Commentary

The Right Way to Bail out California

As California’s fiscal conditions have deteriorated, Gov. Arnold Schwarzenegger has ramped up his requests for a federal bailout. While a bailout might provide some short-term relief, there is a good chance it would actually worsen California’s long-term fiscal problems. And, if a federal bailout is enacted, Congress needs to use the leverage it provides to impose fiscal discipline on California — and on any state that receives federal largesse.

Generally speaking, a federal bailout creates bad incentives for elected officials in California and elsewhere. State legislators may propose even larger spending increases in the future, knowing that if deficits occur, Congress will force taxpayers in other states to pick up the tab. And it would be unfair in that it would penalize taxpayers in states that have exercised fiscal discipline.

However, incentives created by the bailout do not necessarily have to be bad. Indeed, if the bailout is designed correctly, it might even exert a beneficial influence. One way would be to require that states enact tight constitutional limits on either expenditures or revenues before receiving federal bailout funds.

California’s experience is instructive. In 1979, California residents approved the Gann limit, which placed a low constitutional limit on the annual growth of appropriations of tax revenue. During the 1980s, the Gann Amendment proved to be effective at keeping state spending in check. From 1980 to 1991, California’s rank in per capita state expenditures fell from 7th to 16th. Furthermore, when tax receipts exceeded the Gann limit in 1987, the state refunded $1.1 billion in surplus revenues to the taxpayers.

However, in 1990 Proposition 111 substantially raised the Gann limit. Since then the Gann limit has ceased to be a meaningful constraint. The sharp growth in government spending during the late 1990s and the large budget shortfalls the state consistently endures during economic downturns demonstrate that Californians are still paying the price for weakening the Gann limit. A well-designed fiscal limit could prevent these boom-and-bust cycles and help restore fiscal health to California.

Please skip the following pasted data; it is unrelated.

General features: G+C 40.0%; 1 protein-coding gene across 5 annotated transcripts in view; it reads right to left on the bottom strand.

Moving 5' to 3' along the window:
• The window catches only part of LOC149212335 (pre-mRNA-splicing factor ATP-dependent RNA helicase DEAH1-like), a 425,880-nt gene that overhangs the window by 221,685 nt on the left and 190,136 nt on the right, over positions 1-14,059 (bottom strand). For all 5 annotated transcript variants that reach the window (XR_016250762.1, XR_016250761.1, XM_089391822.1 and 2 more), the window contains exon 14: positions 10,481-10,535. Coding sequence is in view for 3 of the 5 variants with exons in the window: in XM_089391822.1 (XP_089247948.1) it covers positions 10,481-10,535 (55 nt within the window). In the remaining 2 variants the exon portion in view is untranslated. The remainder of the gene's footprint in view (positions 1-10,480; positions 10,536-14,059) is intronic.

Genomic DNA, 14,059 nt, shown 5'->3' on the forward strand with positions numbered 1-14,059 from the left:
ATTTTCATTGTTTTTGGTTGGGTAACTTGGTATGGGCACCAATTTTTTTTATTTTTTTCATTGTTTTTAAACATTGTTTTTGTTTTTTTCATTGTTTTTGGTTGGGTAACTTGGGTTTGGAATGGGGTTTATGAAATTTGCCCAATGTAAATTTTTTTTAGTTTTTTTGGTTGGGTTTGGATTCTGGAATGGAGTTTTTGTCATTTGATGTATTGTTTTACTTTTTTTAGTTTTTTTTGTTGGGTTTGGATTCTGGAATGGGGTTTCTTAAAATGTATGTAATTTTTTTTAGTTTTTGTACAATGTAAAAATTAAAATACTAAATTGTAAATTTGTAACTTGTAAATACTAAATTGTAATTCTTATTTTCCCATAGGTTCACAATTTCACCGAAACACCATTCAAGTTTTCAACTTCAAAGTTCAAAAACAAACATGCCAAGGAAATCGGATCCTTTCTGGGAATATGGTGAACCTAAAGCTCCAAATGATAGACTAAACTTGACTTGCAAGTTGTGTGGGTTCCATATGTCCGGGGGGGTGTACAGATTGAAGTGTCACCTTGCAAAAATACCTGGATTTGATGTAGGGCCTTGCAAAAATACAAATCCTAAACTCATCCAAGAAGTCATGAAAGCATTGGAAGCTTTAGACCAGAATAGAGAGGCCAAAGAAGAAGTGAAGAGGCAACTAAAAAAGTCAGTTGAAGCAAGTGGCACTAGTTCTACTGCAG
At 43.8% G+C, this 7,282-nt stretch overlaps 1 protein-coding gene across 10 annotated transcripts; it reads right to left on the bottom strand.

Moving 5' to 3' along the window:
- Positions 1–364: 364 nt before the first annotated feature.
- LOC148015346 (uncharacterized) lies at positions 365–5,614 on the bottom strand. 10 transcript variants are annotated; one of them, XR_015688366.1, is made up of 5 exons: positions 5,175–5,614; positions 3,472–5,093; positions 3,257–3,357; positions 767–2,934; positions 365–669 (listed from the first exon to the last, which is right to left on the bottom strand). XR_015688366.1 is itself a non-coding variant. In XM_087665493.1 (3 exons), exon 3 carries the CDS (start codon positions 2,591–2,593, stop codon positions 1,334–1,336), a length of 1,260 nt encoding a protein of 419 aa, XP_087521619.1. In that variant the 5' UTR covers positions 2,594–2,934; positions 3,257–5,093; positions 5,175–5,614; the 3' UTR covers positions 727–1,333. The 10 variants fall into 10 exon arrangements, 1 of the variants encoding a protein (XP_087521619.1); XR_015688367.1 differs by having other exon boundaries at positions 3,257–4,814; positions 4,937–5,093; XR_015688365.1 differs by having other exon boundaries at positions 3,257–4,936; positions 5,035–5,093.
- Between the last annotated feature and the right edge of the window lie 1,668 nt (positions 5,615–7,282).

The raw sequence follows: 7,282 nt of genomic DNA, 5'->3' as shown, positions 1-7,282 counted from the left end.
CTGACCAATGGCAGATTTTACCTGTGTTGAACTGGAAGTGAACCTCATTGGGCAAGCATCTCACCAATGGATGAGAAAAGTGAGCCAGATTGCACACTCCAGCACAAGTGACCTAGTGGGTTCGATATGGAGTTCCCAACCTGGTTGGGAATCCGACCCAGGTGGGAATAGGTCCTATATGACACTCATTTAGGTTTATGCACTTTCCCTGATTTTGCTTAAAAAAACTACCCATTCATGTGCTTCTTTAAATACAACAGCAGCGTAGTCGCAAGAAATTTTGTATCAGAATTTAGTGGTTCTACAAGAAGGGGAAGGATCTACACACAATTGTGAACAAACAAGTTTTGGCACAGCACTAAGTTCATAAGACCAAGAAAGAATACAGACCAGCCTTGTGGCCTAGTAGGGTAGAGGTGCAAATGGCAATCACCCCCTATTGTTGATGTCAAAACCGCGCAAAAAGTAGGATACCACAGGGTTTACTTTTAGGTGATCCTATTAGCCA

…[A] federal bailout creates bad incentives for elected officials in California and elsewhere.”

The federal government would be well within its rights to require fiscal policy changes before offering bailout funds to the states. After all, lenders commonly impose fiscal restrictions on individuals, companies or countries in debt. When the United States offers foreign aid, the grants and loans are often tied to monetary and fiscal policy reforms. Of course, long-term enforcement of these policy changes is difficult, which is part of the reason why foreign aid programs are often unsuccessful.

The situation in California and other states is less complicated. States do not have to worry about currency stability or the rule of law. Their fiscal problems stem primarily from sharp spending increases. This straightforward problem can be solved through well-designed expenditure limits.

This approach might actually have a chance of succeeding politically. Forty-nine states, including California, have balanced-budget amendments. This means that elected officials either have to increase taxes or enact painful budget cuts to bring their books into balance. Needless to say, neither option is particularly appealing to most state legislators. To avoid such politically difficult trade-offs, some legislators would most likely be willing to abide by an expenditure limit.

The best policy is for Congress to refrain from bailing out the states. Governors and legislators would not then get a free pass from Congress and would instead have to deal with the political fallout from their spending spree. However, if a bailout is included in the final legislation, Congress should grant funds only to those states that enact tight state fiscal limits. And if California adopts a well-designed spending limit, it may not need a bailout in the future.

Michael J. New is an adjunct scholar at the Cato Institute, an assistant professor at the University of Alabama, and a visiting fellow at the Witherspoon Institute.